“This will result in snow for some and ice for others, and for parts of Georgia and the Carolinas it means conditions are rapidly changing from snow to ice and possibly back again,” Weather.com meteorologist Jonathan Belles said . “Saturday and Sunday will be poor driving in some of these locations but the latter part of the bank holiday weekend on Monday will bring drier and warmer weather. Be prepared for poor road conditions and the possibility of a power outage from northern Georgia to inland Carolinas.”
You can follow Izzy with our maps, radar, forecasts, times and other information here.
Georgia One of many states preparing roads
The Georgia Department of Transportation has over 50,000 tons of salt and approximately 46,000 tons of gravel and 407 dump trucks for snow removal.
“Winter weather is forecast this weekend in North Georgia and Metro Atlanta. GDOT is prepare Brine operations, equipment, materials and personnel to respond to the threat,” the agency said in a tweet. “We will continue to monitor conditions as the storm develops.”
A GDOT official told the Weather Channel on Thursday that people in the affected areas should stay home and avoid travel.
here are five things to know about snow and ice in the south.
Buyers face bottlenecks that could get worse
Shelves of ham products are partially empty at a grocery store in Fairfax, Virginia on Thursday, January 13, 2022.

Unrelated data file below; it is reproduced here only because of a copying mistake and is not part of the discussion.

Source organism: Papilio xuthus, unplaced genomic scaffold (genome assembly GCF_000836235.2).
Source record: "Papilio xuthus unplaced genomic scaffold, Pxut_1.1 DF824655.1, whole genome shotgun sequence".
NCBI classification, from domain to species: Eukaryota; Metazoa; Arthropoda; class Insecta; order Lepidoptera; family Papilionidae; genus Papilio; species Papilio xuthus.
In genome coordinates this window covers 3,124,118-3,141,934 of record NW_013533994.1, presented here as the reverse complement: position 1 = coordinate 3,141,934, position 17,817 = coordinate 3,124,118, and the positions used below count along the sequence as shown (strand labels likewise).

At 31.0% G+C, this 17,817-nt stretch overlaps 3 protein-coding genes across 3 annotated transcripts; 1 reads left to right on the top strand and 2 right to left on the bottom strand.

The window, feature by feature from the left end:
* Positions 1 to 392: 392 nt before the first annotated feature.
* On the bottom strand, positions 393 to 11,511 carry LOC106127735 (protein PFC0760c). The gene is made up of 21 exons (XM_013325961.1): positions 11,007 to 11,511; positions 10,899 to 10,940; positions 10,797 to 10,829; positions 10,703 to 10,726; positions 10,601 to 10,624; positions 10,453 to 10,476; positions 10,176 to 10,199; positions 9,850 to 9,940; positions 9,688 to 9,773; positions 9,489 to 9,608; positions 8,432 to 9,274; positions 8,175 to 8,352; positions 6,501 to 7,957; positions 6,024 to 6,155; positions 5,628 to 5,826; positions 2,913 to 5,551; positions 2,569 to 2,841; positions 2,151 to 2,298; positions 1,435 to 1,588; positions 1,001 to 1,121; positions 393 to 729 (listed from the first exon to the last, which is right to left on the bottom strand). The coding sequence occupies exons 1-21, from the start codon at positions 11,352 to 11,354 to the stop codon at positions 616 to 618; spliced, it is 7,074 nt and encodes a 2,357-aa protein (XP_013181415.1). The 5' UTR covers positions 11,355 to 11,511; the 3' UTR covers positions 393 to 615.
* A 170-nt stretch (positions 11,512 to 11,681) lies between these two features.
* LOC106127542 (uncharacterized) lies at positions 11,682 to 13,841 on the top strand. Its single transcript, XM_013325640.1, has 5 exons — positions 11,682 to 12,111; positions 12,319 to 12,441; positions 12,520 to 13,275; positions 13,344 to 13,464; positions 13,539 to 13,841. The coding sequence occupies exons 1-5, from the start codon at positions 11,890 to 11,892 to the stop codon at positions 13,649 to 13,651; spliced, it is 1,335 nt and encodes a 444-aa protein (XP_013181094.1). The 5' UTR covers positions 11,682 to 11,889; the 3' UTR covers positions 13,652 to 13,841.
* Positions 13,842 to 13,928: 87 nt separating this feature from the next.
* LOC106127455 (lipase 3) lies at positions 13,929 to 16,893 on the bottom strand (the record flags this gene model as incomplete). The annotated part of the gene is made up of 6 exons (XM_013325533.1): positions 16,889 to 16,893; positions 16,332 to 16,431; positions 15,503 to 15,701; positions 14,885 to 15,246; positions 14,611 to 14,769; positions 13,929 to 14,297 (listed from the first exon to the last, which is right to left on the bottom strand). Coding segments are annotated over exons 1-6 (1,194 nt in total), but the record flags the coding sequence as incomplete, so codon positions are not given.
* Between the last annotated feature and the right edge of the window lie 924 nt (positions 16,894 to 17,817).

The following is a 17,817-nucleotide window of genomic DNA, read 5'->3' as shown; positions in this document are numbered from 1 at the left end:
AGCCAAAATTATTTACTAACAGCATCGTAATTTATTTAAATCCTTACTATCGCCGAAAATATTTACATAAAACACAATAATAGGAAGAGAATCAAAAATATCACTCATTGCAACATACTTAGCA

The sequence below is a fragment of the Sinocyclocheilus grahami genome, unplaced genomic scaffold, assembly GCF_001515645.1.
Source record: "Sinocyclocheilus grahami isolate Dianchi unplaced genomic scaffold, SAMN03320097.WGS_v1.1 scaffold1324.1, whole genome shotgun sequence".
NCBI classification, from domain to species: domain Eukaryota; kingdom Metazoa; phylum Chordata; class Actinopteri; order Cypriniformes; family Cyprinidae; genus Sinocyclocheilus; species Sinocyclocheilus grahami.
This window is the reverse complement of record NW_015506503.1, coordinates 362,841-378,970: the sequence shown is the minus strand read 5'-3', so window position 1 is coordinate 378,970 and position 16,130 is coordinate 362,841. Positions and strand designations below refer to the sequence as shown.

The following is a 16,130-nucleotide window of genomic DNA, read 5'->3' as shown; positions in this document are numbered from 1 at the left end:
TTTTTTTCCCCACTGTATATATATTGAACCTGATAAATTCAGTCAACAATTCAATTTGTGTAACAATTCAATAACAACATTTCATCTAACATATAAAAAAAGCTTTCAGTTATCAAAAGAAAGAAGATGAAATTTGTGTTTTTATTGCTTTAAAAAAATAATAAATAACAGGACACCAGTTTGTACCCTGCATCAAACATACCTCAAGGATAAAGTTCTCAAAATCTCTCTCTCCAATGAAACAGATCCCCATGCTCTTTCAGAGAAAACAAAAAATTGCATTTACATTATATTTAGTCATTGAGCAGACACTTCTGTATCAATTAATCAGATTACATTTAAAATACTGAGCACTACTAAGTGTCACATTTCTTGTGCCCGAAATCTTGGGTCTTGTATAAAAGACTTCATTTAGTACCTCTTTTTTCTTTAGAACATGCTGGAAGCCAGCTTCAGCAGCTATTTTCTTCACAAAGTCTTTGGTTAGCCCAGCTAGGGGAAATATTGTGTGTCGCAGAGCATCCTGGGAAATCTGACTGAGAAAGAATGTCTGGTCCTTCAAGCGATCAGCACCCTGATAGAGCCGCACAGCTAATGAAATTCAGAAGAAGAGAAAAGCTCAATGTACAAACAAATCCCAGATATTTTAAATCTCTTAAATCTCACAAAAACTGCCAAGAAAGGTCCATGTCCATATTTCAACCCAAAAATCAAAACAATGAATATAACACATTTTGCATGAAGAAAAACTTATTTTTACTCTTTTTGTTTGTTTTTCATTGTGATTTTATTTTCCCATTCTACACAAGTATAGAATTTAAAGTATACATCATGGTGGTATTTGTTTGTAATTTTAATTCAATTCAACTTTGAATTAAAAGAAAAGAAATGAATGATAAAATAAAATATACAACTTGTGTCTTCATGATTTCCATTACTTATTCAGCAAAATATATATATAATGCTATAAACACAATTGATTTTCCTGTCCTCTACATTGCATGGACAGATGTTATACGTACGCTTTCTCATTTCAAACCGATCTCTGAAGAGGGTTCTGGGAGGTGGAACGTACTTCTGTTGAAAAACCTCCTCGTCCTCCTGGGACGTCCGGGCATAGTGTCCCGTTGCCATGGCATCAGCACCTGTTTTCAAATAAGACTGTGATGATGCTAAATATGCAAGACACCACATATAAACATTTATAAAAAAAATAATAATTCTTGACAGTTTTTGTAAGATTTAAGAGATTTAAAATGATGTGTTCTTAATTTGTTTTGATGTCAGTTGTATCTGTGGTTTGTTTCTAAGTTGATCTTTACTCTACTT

(OLIVIER DOULIERY/AFP via Getty Images)
While shoppers stocked up on the usual bread, dairy and other goods, one expert warned the storm could affect the already stressed US supply chain.
“From an impact standpoint, in this type of weather scenario, there would only be one or two accidents for major highway closures to occur,” Francisco Alvarez, chief meteorologist for trucking network Convoy, said in an email to weather.com on Thursday .
For example, Alvarez cited Midwestern freeways as a key concern.
“If you’re traveling between Omaha, Sioux Falls, Minneapolis/St. If Paul and Des Moines could build a box, that would basically be the most dangerous area for truckers to travel,” he said as Izzy drives around the region.
All drivers must be aware of areas that the storm will pass through.
click here for our list of “9 things to keep in your car if you have to travel in a winter storm.”
And here are some driving safety tips and other winter storm advice issued by the South Carolina Department of Emergency Management ahead of the storm:
– Avoid unnecessary travel to affected areas. If you must travel, make sure your vehicle is in good condition, your phone is charged, and you have extra blankets and snacks packed in case of delays.
– If there is a power outage, find out how to report the outage to your utility company and have alternative, safe means of keeping warm.
– Wrap exposed pipes or take other measures to insulate them from the cold and prevent freezing that can cause pipes to burst.
-If you have a fireplace, you have a lot of dry, seasoned wood.
-Winter is the most active season for house fires. Have fire extinguishers handy and make sure your family knows how to use them.
– Observe proper carbon monoxide safety: vent kerosene heaters, don’t burn charcoal indoors, and keep outdoor portable generators away from windows and doors.
-Have a supply of batteries.
-Keep pets and pets in a warm place with access to food and water.
– Look for people who need extra help in winter weather.
The Weather Company’s primary journalistic mission is to report on breaking weather news, the environment and the importance of science in our lives. This story does not necessarily represent the position of our parent company, IBM.